In that second example, notice how not only the key repeated words and phrases (as indicated by the red type) tie the paragraph together in a cohesive whole and add emphasis and power, but that other words and structures repeated within the paragraph ("wives and children and grandchildren," "glory days on the gridiron and glory days yet to come," "little by little, moment by moment, year by year," and the repetition of the word "and") give the paragraph a richness and a cohesiveness that packs an emotional punch.

Here is another example, this one written by a student, that shows how parallel structures carried throughout a paragraph can heighten the meaning or increase the power of a passage:

My parents complain that I am arrogant, thoughtless, and rebellious. I tell them they misunderstand me. What they see as arrogance is my attempt to be a person in my own right. What they see as thoughtlessness is usually just forgetfulness. What they see as rebelliousness is a drive to be independent.

And finally, examine this famous passage by the Rev. Martin Luther King, Jr., and notice how the repeated phrases "one hundred years later" and "now is the time" create the sense of immediacy he was aiming for, the sense that an injustice has been perpetuated for far too long and must not continue, the sense of "the fierce urgency of now."  It is this kind of repetition, and the parallel structures that build from it, that creates such powerful composition.

But one hundred years later, the Negro still is not free. One hundred years later, the life of the Negro is still sadly crippled by the manacles of segregation and the chains of discrimination. One hundred years later the Negro lives on a lonely island of poverty in the midst of a vast ocean of material prosperity. One hundred years later, the Negro is still languishing in the corners of American society and finds himself an exile in his own land. So we have come here today to dramatize a shameful condition...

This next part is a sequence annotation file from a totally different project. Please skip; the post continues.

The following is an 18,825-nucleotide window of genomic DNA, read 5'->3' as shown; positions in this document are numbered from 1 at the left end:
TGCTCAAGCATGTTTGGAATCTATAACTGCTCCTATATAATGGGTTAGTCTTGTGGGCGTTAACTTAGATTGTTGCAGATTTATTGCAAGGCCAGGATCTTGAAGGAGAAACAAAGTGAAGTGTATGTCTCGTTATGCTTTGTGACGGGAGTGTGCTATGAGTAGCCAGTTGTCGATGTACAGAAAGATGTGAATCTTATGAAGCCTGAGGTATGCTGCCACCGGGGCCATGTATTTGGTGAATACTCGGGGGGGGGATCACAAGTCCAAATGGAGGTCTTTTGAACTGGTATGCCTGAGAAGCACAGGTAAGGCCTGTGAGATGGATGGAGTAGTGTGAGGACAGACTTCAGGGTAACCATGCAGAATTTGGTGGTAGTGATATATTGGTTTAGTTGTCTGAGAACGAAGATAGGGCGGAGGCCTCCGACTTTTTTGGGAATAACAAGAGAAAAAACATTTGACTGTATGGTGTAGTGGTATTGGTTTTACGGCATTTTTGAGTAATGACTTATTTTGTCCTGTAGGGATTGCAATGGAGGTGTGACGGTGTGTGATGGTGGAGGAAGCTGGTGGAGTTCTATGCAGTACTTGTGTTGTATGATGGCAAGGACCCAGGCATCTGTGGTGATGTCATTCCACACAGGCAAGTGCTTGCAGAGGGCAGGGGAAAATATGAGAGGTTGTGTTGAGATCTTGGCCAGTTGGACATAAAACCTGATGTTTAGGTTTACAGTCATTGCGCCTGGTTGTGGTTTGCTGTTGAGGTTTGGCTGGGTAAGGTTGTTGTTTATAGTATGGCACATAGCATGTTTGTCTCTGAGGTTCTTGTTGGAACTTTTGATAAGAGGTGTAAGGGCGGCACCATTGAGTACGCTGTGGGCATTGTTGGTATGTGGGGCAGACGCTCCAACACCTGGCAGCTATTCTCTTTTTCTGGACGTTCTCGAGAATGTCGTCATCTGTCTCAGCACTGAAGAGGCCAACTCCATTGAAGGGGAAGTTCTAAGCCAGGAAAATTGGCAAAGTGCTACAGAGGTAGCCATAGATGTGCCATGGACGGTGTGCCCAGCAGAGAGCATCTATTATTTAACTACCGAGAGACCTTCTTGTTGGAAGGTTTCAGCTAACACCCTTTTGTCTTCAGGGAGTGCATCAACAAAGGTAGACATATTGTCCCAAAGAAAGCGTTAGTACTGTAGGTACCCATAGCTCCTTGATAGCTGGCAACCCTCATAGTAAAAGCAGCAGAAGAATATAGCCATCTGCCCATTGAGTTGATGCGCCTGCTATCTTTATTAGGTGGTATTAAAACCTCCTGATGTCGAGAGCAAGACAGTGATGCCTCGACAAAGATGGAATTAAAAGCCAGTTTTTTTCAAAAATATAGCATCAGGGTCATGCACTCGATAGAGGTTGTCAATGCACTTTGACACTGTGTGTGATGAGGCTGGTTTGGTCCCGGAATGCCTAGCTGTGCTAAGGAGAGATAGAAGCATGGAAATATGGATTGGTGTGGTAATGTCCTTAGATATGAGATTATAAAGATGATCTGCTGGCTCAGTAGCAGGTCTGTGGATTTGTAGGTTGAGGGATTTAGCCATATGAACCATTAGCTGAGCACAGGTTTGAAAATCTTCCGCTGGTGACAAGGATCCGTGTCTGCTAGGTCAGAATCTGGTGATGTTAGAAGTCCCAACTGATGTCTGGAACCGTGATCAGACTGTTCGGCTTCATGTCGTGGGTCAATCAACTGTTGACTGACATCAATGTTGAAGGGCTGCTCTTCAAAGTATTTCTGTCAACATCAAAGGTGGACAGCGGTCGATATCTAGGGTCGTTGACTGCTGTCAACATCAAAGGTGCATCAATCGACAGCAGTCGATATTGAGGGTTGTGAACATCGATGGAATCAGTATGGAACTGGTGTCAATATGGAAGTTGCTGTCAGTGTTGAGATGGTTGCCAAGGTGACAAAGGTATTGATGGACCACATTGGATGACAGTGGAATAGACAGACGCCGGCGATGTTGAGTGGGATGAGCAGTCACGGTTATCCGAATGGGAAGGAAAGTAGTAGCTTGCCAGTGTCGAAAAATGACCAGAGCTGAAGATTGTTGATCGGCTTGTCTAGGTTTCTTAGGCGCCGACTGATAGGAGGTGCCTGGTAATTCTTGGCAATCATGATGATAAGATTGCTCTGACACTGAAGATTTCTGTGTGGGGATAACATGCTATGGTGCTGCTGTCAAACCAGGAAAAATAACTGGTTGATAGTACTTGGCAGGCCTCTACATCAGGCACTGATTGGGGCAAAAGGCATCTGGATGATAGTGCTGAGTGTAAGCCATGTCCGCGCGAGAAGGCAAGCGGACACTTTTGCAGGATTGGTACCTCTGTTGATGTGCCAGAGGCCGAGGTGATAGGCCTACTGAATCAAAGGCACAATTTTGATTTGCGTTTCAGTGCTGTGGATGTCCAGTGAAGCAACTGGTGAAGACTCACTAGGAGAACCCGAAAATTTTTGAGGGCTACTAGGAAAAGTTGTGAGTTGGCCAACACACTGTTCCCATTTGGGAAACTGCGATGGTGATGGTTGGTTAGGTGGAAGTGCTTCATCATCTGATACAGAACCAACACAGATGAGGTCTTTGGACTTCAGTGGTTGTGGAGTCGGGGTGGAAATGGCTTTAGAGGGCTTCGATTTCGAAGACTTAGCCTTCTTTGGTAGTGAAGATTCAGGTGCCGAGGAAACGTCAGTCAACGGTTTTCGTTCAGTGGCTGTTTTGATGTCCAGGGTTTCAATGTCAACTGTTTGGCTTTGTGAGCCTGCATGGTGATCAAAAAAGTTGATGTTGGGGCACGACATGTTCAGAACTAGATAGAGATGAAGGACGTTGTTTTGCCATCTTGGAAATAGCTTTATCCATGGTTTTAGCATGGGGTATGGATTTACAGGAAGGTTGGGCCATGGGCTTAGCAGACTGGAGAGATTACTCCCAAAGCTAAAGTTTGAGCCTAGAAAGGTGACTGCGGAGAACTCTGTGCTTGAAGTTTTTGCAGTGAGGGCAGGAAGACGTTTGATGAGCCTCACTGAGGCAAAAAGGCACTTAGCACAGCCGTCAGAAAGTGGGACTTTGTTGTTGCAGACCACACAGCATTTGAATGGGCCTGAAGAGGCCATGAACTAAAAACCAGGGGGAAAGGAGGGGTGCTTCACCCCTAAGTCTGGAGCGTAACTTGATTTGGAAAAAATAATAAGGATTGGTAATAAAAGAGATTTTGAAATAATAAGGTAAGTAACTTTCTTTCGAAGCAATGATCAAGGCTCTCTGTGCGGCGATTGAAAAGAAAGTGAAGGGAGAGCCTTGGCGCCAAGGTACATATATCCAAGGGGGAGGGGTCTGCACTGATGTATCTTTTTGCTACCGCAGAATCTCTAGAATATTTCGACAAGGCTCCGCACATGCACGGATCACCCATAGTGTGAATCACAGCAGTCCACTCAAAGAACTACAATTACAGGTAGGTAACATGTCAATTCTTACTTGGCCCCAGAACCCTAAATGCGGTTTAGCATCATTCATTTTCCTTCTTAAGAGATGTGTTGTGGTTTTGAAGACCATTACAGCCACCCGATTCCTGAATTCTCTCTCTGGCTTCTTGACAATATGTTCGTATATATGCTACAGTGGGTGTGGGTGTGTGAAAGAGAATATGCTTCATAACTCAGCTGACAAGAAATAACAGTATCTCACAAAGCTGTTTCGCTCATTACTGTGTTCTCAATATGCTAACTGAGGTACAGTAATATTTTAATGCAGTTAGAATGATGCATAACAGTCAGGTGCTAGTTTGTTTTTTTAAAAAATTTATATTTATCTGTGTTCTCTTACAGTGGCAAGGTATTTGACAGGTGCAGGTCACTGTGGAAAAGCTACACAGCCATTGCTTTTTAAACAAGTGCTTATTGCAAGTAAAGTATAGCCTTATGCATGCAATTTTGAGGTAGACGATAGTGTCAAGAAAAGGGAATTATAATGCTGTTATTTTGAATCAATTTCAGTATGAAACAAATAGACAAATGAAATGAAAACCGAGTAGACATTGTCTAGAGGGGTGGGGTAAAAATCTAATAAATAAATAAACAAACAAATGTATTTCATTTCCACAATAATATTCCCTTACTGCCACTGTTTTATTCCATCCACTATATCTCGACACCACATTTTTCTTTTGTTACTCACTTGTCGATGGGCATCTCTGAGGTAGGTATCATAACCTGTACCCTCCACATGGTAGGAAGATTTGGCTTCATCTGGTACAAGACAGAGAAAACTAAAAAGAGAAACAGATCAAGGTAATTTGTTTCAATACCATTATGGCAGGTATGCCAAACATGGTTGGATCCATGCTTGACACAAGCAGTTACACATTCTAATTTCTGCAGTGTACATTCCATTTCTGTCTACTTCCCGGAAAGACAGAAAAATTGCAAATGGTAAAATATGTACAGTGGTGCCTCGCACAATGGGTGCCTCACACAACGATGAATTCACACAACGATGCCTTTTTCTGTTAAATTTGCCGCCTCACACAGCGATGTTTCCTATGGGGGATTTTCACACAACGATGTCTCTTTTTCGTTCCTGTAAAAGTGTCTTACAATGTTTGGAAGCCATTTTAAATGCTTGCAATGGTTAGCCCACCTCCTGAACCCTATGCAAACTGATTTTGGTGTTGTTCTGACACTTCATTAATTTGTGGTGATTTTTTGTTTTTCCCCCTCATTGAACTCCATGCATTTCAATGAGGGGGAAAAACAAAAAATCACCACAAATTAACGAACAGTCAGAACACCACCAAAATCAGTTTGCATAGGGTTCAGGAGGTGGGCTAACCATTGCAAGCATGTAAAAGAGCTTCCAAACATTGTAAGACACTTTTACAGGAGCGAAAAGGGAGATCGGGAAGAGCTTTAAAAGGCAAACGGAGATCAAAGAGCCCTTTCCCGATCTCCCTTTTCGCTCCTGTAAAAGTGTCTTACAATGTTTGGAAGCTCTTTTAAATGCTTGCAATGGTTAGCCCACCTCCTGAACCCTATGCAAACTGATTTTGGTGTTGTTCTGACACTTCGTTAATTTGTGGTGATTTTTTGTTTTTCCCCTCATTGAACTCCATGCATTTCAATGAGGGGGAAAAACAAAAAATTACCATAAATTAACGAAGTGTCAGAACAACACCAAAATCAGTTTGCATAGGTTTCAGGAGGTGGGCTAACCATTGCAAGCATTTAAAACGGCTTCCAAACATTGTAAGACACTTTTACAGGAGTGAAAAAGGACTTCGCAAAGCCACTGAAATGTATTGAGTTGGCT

We have also come to this hallowed spot to remind Americans of the fierce urgency of now. . . Now is the time to make real the promises of democracy. Now is the time to rise from the dark and desolate valley of segregation to the sunlit path of racial justice. Now is the time to lift our nation from the quicksands of racial injustice to the solid rock of brotherhood. Now is the time to make justice a reality for all of Godís children.

 


 

6. Some Word Choice Concerns

6a.  LEAD-IN WORDS AND PHRASES

In writing with parallel structures, be sure to remember to repeat all necessary lead-in or function words.  There is no reason to repeat a lead-in word, though, if it is the same for all the items of your list, as the following example shows

Crawfish can be found in streams, in swamps, and in ponds

Here, the second and third "in" aren't needed since they're the same as the first lead-in word

Crawfish can be found in streams, swamps, and ponds.

However, if the lead-in word is different for two or more of the items in your list, you need to include it for all the items, remembering to stay consistent in verb tense

You need to cut the watermelon, peel the bananas, and wash the grapes.

You need to cut the watermelon and peel the bananas and oranges.  (Again, notice how this version changes the sentence from one with a three-item list to one with a two-item list, which negates the need for a comma.)